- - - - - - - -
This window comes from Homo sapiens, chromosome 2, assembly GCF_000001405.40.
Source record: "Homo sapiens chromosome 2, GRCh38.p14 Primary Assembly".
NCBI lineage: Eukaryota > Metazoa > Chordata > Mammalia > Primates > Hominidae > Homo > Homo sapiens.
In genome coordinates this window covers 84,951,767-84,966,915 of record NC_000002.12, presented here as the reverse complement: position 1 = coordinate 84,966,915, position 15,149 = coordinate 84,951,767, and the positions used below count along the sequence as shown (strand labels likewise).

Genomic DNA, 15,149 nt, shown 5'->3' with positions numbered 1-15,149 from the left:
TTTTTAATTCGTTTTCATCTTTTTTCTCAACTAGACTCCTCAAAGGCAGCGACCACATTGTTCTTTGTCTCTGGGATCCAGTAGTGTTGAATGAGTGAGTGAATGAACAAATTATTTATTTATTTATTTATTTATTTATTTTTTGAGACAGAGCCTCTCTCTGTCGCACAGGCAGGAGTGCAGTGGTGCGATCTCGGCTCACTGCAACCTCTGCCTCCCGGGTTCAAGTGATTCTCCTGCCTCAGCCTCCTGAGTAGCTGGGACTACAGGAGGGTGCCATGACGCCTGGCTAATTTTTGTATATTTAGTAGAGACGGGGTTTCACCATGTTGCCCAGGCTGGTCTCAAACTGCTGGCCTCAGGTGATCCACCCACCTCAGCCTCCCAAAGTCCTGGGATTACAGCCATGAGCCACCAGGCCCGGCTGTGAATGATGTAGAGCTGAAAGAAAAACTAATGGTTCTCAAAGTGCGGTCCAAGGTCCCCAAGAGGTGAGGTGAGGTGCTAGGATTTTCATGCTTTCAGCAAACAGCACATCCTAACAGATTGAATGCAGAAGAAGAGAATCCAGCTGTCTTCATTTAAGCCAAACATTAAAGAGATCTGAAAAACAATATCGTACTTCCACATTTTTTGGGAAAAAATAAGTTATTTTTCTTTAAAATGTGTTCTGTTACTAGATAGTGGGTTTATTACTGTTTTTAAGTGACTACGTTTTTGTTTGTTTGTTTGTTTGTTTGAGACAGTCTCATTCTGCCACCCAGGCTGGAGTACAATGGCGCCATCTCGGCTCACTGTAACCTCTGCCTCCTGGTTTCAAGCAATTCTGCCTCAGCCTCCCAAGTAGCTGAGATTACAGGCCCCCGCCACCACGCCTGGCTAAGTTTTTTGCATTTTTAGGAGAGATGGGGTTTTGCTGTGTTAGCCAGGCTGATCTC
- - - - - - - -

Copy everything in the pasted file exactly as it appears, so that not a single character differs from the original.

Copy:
This window comes from Homo sapiens, chromosome 2, assembly GCF_000001405.40.
Source record: "Homo sapiens chromosome 2, GRCh38.p14 Primary Assembly".
NCBI lineage: Eukaryota > Metazoa > Chordata > Mammalia > Primates > Hominidae > Homo > Homo sapiens.
In genome coordinates this window covers 84,951,767-84,966,915 of record NC_000002.12, presented here as the reverse complement: position 1 = coordinate 84,966,915, position 15,149 = coordinate 84,951,767, and the positions used below count along the sequence as shown (strand labels likewise).

Genomic DNA, 15,149 nt, shown 5'->3' with positions numbered 1-15,149 from the left:
TTTTTAATTCGTTTTCATCTTTTTTCTCAACTAGACTCCTCAAAGGCAGCGACCACATTGTTCTTTGTCTCTGGGATCCAGTAGTGTTGAATGAGTGAGTGAATGAACAAATTATTTATTTATTTATTTATTTATTTATTTTTTGAGACAGAGCCTCTCTCTGTCGCACAGGCAGGAGTGCAGTGGTGCGATCTCGGCTCACTGCAACCTCTGCCTCCCGGGTTCAAGTGATTCTCCTGCCTCAGCCTCCTGAGTAGCTGGGACTACAGGAGGGTGCCATGACGCCTGGCTAATTTTTGTATATTTAGTAGAGACGGGGTTTCACCATGTTGCCCAGGCTGGTCTCAAACTGCTGGCCTCAGGTGATCCACCCACCTCAGCCTCCCAAAGTCCTGGGATTACAGCCATGAGCCACCAGGCCCGGCTGTGAATGATGTAGAGCTGAAAGAAAAACTAATGGTTCTCAAAGTGCGGTCCAAGGTCCCCAAGAGGTGAGGTGAGGTGCTAGGATTTTCATGCTTTCAGCAAACAGCACATCCTAACAGATTGAATGCAGAAGAAGAGAATCCAGCTGTCTTCATTTAAGCCAAACATTAAAGAGATCTGAAAAACAATATCGTACTTCCACATTTTTTGGGAAAAAATAAGTTATTTTTCTTTAAAATGTGTTCTGTTACTAGATAGTGGGTTTATTACTGTTTTTAAGTGACTACGTTTTTGTTTGTTTGTTTGTTTGTTTGAGACAGTCTCATTCTGCCACCCAGGCTGGAGTACAATGGCGCCATCTCGGCTCACTGTAACCTCTGCCTCCTGGTTTCAAGCAATTCTGCCTCAGCCTCCCAAGTAGCTGAGATTACAGGCCCCCGCCACCACGCCTGGCTAAGTTTTTTGCATTTTTAGGAGAGATGGGGTTTTGCTGTGTTAGCCAGGCTGATCTC